As we at MAX call attention to all the lesser-known yet amazing things going on in St. Louis, one such hidden gem in the River City sports world is the St. Louis Surge, a professional women’s basketball team that plays at the Washington University Field House during the summer months.

Finishing the regular 2017 season undefeated, averaging 104 points per game, the Surge fell short in a bid for back-to-back basketball titles with a final record of 12-1; however, they took the championship in 2016 and 2014 and were runners-up in 2012 and 2015.

“Knowing that we won in 2016, we came back to get in that mentality in 2017, and when we fell short by one point, everyone started last year’s season ready to get back and win another championship,” says Khalia Collier, owner and general manager of the St. Louis Surge. “You saw that within the mentality of our coaching staff; you saw that in the mental preparation of our players, knowing that their goal was to win a national championship.”

With six new players added to the roster this past season, they quickly built team chemistry and a family bond on and off the court. “Last year, the players learned that they had to play together as a team and a family,” she says. “It was something that you saw consistently — that they were a family on and off the court, which made the determining difference as to why we won another championship.”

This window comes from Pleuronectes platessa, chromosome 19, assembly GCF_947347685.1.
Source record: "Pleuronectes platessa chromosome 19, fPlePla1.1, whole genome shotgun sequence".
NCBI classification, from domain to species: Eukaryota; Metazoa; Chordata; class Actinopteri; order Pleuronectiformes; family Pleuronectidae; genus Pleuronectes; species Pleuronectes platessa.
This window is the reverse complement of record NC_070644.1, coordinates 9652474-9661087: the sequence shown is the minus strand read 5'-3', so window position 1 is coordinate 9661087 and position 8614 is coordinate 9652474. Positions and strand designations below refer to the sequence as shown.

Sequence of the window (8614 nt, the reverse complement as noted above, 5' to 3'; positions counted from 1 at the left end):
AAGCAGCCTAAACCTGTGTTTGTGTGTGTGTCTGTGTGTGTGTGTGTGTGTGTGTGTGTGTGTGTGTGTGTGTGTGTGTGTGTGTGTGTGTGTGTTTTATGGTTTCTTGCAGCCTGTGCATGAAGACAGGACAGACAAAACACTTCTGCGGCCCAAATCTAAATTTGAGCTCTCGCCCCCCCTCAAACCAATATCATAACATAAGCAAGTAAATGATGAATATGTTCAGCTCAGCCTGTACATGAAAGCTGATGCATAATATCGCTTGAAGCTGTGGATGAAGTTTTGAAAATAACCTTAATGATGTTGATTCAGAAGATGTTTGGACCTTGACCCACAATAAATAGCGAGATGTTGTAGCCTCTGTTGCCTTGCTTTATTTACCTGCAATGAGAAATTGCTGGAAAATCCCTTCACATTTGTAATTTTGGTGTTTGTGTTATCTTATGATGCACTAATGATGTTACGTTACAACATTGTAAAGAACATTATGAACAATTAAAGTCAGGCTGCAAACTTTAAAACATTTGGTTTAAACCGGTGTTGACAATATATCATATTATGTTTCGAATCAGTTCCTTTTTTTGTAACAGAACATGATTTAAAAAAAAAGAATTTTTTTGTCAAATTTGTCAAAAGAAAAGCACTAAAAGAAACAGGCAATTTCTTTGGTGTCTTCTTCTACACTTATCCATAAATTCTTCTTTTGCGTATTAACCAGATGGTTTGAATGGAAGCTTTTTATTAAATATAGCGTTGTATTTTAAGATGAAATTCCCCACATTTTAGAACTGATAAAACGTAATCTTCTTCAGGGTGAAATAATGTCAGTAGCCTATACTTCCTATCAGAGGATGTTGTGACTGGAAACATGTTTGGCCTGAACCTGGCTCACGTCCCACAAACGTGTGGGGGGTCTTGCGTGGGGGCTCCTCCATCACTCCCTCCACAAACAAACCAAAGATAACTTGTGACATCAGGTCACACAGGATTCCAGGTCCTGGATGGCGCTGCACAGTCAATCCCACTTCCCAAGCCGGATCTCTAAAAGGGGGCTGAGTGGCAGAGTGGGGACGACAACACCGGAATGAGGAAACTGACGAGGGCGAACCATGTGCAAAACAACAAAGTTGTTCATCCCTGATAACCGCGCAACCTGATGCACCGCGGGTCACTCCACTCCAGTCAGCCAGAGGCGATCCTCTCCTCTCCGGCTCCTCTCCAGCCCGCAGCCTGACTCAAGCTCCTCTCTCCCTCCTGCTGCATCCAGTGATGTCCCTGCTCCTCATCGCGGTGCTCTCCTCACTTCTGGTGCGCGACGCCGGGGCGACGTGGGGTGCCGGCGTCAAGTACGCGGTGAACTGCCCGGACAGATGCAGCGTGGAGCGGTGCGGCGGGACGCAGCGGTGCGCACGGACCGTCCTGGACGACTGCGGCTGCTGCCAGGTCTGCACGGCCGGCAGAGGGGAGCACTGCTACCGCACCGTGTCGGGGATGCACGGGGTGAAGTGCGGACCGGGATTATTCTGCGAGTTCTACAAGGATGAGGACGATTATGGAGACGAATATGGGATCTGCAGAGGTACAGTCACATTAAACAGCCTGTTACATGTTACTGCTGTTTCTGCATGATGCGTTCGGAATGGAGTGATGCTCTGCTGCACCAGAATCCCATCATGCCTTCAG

The environment at Washington University this season was like none other: loud, fun and full of energetic Surge fans, according to Collier. “Though falling short, it was a really incredible season for us. The continued momentum of the Surge in the St. Louis market is only growing. We are only earning more and more fans as we increase awareness.”

Even in their own lives, their own jobs and their own interests, the ladies understand that being part of the Surge is not just being part of a team — it’s a lifestyle. “Every Surge player is not only a phenomenal athlete, but an amazing person,” Collier explains. “Winning is an expectation for our program, and the resources that we surround our players with prepares them not only as player development, but career development. And that’s something that is a key part of our model — that we recruit character first. When the players are trying out, they know that it’s not just about how many points you can score or how many rebounds; we’re looking for the overall package and cultural fit within our organization.”

By setting such an expectation, the team comes in with a mentality knowing it’s not just what they can do on the court, but whether they also enjoy being in the community, working with kids and are understanding of the magnitude of the impact they can have on the next generation of players and fans.

“We are truly everywhere, and every fan we have, we’ve earned and will continue to do so,” she says. “And we’ve shown that by how many school districts we are in, how many clinics we are doing for kids of all ages and making sure that our presence is known. I do six to eight speaking engagements a month, the coaching staff is incredibly involved, and I’m proud of what our players do. Separate from being a part of the Surge, they are involved and volunteering and doing things that are not mandated to be a part of the program.”

For more information about the 2018 season, visit stlsurgebasketball.comM

 

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